# Holomorphic continuations of definable germs

(Joint work with Tobias Kaiser)

I introduce real domains in $\LL$ and angular level, and I use these notions to describe holomorphic continuations on $\LL$ of one-variable functions definable in $\Ranexp$.

In this post “definable” means “definable in $\Ranexp$”.

Definition
A set $U \subseteq \LL$ is a real domain if there exist $a \gt 0$ and a continuous function $f = f_{U}:(a,+\infty) \into (0,+\infty)$ such that $$U = \set{z \in H_\LL(a):\ \left|\arg z\right| \lt f\left(|z|\right)}.$$ In this situation, we also write $U = U_f$.

Remarks

1. The real domain $U_f$ is definable if and only if $f$ is definable.
2. Every real domain is simply connected.

Examples

1. For $a\gt 0$, the sector $S_\LL(a)$ is a definable real domain, while the half-plane $H_\LL(a)$ is not a real domain (but is definable).
2. Of special interest to us are the standard power domains $U^\epsilon_C = (\pi_0)^{-1}\left(\Omega^\epsilon_C\right)$, where $$\Omega^\epsilon_C := \set{z + C (1+z)^\epsilon:\ \re z \gt 0}$$ for some $C \gt 0$ and $\epsilon \in (0,1)$.

Indeed, these standard power domains are examples of the following type of real domains:

Definition
A set $U \subseteq \LL$ is a strictly real domain if there exists a continuous function $f:(a,+\infty) \into (0,+\infty)$ such that $U = (\pi_0)^{-1}(\Omega)$ with $$\Omega = \set{z \in \CC:\ |\im z| \lt f(\re z)}.$$

Below, recall that $\H$ denotes the Hardy field of $\Ranexp$. Similarly to working with germs at $+\infty$ of definable functions, we work with germs at $\infty$ of domains in $\LL$.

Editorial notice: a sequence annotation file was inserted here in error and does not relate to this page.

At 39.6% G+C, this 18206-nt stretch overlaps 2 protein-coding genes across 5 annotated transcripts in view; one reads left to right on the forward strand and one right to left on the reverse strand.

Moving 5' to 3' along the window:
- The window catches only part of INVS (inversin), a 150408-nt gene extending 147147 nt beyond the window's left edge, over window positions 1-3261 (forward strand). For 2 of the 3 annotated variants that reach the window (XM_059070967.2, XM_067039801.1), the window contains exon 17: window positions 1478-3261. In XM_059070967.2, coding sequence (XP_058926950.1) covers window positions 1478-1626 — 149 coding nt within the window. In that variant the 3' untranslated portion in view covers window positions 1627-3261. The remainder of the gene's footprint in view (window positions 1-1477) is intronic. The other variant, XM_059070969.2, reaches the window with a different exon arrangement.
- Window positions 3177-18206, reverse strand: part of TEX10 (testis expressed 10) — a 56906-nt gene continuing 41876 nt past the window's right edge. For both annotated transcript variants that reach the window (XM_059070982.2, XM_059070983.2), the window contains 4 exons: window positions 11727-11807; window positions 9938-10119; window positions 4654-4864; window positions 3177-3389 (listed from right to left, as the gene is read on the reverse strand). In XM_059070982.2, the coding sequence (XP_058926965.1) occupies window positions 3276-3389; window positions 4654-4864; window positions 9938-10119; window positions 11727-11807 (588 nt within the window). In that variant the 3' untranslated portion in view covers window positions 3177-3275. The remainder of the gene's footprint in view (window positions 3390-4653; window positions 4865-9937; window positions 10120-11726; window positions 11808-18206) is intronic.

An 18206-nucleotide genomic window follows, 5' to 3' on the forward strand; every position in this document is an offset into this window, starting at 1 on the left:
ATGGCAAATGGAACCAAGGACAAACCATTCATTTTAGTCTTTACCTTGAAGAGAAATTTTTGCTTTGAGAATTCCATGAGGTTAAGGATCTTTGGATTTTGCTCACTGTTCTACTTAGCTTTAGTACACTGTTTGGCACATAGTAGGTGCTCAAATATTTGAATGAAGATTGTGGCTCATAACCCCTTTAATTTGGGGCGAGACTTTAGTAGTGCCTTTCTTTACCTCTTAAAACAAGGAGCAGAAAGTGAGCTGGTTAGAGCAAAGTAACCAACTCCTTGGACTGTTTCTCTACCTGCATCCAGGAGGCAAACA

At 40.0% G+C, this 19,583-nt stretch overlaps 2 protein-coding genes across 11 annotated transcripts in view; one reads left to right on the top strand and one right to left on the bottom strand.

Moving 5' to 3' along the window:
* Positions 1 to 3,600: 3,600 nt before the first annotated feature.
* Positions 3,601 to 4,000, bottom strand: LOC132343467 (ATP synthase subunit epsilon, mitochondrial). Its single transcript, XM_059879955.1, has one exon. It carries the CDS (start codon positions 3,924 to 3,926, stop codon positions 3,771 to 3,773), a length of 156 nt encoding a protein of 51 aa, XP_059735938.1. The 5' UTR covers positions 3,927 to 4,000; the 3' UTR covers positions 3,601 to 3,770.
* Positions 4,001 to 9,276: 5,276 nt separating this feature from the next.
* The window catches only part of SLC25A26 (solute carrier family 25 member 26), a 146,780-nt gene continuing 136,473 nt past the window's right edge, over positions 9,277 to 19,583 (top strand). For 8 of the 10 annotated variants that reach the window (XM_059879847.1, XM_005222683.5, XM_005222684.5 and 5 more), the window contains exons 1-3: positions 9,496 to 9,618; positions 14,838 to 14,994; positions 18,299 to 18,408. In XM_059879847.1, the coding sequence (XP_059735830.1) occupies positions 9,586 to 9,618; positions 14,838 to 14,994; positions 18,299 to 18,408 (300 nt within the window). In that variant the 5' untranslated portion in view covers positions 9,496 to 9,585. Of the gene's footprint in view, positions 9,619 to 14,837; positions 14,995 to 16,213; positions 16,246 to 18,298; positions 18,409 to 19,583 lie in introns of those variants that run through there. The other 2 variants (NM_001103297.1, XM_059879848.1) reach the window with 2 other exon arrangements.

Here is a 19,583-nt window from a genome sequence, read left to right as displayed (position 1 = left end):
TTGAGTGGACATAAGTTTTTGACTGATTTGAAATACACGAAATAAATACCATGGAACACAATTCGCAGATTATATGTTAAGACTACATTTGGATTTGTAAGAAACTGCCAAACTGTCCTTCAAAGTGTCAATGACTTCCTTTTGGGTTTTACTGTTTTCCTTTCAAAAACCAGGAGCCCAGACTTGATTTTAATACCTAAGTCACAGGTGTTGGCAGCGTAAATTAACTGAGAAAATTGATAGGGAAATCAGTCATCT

Definition
Two sets $X,Y \subseteq \LL$ are called equivalent at $\infty$ if there exists $R>0$ such that $X \cap H_\LL(R) = Y \cap H_\LL(R)$. The corresponding equivalence classes are called the germs at $\infty$ of subsets of $\LL$.

Thus, for $h \in \H_{\gt 0}:= \set{h \in \H:\ h\gt 0}$, we denote by $U_h$ the germ at $\infty$ of any real domain $U_g$ such that $g$ is a representative of $f$.

Remark
If $f,g \in \H_{\gt 0}$ are such that $f \lt g$ and $U_g$ is strictly real, then $U_f$ is strictly real. So we set $$\Hsr := \set{h \in \H_{\gt 0}:\ U_h \text{ is strictly real}},$$ a downward closed subset of $\H_{\gt 0}$.

We are not only interested in the holomorphic continuations of definable functions per se, but also in the image of (definable) real domains under these continuations.

Lemma 1
By direct calculation, we obtain:

1. For $r\gt 0$ and a definable real domain $U$, the images $\p_r(U)$ and $\m_r(U)$ are definable real domains.
2. For a definable real domain $U$, the image $\llog(U)$ is a definable strictly real domain.
3. For a definable strictly real domain $U$, the image $\eexp(U)$ is a definable real domain.

The lemma implies that there are functions $$\nu_{p_r}, \nu_{m_r}:\H_{\gt 0} \into \H_{\gt 0},$$ for $r\gt 0$, and $$\nu_{\log}:\H_{\gt 0} \into \Hsr$$ and $$\nu_{\exp}:\Hsr \into \H_{\gt 0}$$ such that, for $f \in \E$ where $$\E:= \{\log,\exp\} \cup \{p_r:\ r \gt 0\} \cup \{m_r:\ r \gt 0\},$$ and for all appropriate $h \in \H_{\gt 0}$, we have $$\f\left(U_h\right) = U_{\nu_{f}(h)}.$$

However, while $\nu_{p_r}$ and $\nu_{m_r}$ are easy to compute (exercise!), the function $\nu_{\log}$ is a bit harder to figure out (see below). Still, some basic tame calculus observations show the following:

Lemma 2
The maps $\nu_{f}$ are order-preserving bijections and, for $f,g \in \E$ and appropriate $h \in \H_{\gt 0}$, we have $$(\f \circ \g)(U_h) = U_{\nu_{f}(\nu_{g}(h))}.$$